My biggest challenge was to stop counting on my fingers, a lifelong habit. I forced myself to keep my fingers still, thinking of Kumon as a sort of mental methadone. Just how far I had to go was apparent every Monday and Thursday afternoon, when I went to the Kumon center to do on-site drills. There were usually several dozen children there, who looked like they ranged in age from about 5 to 12, seated at two-person desks in neat rows. We either completed work packets checked by a group of young adults who sat in a bullpen in the middle of the room, or took tests that determined if we could move to the next level. One day, I got 100 percent on my subtraction drill, but my pride was tempered when I glanced over at the 10-year-old next to me to see she was dividing fractions. Another day I sat next to one of my daughter's classmates. "You're here, too?" he exclaimed, then burst out laughing, as if finding himself a character in one of those child-and-adult body-switching movies.
I usually parked my daughter in a small waiting area filled with parents at the front of the center while I did my drills. Often Shah went there to talk to the parents about their children's progress. About a month after I started Kumon, my daughter reported that she and Shah had a discussion about how I was doing. They agreed I was working hard, but that multiplication would be a big hurdle.
That was true because I had only the sketchiest relationship with the multiplication tables. Now that I had it memorized through 10, it was liberating to know how much 8 x 7 was. But my homework, which I used to toss off in 10 minutes, was taking me an hour to complete. And because the computations were so much more complicated, I kept making stupid arithmetical errors (I multiplied 638 x 6 and got 3,548 instead of 3,828) and I regularly made 10 or more mistakes in a packet of 200 questions.
One night, my husband asked to see the packet I was working on.
He flipped the pages and asked, "This is hard for you?"
"Yes," I replied.
"Seriously?" he said, eyes widening. When I assured him it was, I realized I was looking at the face of a man staring into the evolutionary abyss. I could see he was regretting that he had allowed his DNA to be carried into the future merged with mine. Luckily, our daughter is good at math.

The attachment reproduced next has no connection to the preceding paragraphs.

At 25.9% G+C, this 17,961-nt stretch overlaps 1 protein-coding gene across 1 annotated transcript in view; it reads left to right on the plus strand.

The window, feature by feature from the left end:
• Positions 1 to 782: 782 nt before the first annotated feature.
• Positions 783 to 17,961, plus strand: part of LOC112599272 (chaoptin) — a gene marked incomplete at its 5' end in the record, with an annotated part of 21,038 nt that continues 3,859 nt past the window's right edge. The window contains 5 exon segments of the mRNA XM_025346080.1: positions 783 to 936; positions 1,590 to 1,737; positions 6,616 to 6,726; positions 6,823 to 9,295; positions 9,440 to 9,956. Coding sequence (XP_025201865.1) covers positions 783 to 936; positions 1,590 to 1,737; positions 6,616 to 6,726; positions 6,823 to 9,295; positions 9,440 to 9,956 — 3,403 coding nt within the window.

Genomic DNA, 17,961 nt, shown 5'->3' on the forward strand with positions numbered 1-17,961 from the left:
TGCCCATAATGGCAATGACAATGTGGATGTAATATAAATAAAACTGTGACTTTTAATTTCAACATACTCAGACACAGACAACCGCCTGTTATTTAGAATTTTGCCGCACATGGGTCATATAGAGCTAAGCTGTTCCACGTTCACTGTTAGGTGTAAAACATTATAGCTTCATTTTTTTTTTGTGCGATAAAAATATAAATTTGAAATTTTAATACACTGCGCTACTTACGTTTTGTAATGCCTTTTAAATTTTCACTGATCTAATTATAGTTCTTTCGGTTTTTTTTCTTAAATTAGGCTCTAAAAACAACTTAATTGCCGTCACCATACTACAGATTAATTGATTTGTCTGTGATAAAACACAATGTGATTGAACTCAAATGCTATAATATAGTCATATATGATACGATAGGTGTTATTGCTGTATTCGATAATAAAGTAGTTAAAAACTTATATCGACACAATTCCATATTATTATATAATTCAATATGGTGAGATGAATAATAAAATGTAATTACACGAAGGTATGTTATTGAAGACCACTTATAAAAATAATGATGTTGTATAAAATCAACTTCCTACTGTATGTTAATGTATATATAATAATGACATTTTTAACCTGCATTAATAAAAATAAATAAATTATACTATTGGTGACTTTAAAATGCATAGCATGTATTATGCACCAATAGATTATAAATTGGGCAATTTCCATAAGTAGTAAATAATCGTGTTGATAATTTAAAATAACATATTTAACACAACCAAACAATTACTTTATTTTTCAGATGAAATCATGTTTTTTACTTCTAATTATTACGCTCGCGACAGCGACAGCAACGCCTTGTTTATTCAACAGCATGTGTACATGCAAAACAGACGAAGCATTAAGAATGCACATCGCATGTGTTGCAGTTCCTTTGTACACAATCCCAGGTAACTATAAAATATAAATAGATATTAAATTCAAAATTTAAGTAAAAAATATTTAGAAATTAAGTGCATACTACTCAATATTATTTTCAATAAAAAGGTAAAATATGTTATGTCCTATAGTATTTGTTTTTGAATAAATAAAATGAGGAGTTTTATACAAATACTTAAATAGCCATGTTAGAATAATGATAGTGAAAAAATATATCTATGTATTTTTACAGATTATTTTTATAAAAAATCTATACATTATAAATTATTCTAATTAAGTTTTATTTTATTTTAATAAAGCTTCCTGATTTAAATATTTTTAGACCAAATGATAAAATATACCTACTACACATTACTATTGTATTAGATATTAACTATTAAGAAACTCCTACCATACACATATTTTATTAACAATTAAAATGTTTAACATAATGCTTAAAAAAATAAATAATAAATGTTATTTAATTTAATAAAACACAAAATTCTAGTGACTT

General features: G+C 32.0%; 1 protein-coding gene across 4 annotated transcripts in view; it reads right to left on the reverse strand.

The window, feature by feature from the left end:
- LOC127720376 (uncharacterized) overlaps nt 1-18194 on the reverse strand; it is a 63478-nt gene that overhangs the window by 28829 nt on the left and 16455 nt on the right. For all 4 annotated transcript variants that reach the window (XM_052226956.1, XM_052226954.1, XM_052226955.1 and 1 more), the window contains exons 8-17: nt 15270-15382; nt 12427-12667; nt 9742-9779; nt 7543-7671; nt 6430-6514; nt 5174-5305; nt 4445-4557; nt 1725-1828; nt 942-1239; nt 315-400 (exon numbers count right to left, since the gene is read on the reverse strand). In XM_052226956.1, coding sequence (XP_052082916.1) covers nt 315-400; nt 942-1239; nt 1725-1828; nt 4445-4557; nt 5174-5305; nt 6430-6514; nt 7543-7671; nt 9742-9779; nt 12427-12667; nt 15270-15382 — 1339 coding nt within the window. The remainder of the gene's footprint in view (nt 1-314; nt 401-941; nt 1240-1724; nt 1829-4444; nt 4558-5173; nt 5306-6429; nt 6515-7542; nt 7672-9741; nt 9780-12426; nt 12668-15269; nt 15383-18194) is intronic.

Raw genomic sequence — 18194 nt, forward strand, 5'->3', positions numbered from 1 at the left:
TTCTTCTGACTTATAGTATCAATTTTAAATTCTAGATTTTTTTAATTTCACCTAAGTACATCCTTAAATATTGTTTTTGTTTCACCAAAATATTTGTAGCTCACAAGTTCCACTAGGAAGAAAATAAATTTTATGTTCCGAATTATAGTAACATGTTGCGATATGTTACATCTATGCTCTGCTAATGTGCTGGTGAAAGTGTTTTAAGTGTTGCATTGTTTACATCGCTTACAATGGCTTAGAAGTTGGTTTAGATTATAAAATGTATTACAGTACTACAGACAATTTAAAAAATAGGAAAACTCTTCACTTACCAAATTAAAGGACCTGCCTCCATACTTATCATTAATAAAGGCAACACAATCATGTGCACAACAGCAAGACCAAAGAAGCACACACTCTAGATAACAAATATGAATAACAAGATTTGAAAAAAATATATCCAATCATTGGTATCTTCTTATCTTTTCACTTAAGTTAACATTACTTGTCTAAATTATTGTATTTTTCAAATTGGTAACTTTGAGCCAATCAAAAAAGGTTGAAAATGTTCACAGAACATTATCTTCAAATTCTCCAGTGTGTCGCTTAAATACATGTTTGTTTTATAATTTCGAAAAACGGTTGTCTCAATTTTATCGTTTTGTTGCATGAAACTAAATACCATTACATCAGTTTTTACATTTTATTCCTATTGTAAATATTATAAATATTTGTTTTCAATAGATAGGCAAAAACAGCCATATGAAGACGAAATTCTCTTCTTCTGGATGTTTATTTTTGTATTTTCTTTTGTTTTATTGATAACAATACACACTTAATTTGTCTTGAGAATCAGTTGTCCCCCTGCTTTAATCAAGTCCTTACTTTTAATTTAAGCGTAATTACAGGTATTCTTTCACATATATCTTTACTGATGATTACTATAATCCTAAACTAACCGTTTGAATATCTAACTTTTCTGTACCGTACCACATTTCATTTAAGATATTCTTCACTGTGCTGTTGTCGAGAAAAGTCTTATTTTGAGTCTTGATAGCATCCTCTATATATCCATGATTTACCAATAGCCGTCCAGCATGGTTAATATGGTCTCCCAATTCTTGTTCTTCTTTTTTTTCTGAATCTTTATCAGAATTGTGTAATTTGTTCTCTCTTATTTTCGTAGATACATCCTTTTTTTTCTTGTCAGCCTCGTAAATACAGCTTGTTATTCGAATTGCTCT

I finally graduated to Level D, multiplication of multiple-digit numbers and introduction of long division. Because of the laboriousness of the huge numbers one must calculate, Level D is known as Kumon's dropout level. Early on, I could see there would be trouble. I was supposed to be able to divide a single digit into a three-digit number—for example 777 ÷ 4—in my head. I simply couldn't do it, so I "cheated" by using a scratch pad.
A little while after that, I had my one brilliant math idea. Coming back to Washington from New York after a Slate meeting, I rode the train sitting next to my editor, David Plotz. At the beginning of this project, I established that David was a math whiz when I got him to tell me his SAT math score: a perfect 800. On the train, as I struggled over my homework, I suddenly realized I should make David do it. I handed him a packet, and within minutes, he was making the same groaning noises that emanated from my Kumon seatmates. "This is awful," he said as he tossed his finished packet back at me. But his agony was my ecstasy as I corrected his work and found he had gotten five wrong out of 200. That I was getting two to three times the error rate of a math genius made me feel wonderfully average.
David was right, Level D was awful. Since it took me several minutes to figure out a single problem, I was now spending two hours a night on each packet. The true misery in the Kumon method is that once I finished a packet, I was given it to do again.
With the new school year looming, I was increasingly worried I would never reach my goal. My daughter had already started on fractions and decimals, which were still as incomprehensible to me as Poincaré's conjecture. I discussed my distress with Shah, but she said doing the same problem multiple times was essential to mastering the material. I accept that this unshakable attachment to drills and repetition may be why the Japanese are better at math than Americans. But it may also be why the Japanese invented ritual seppuku.
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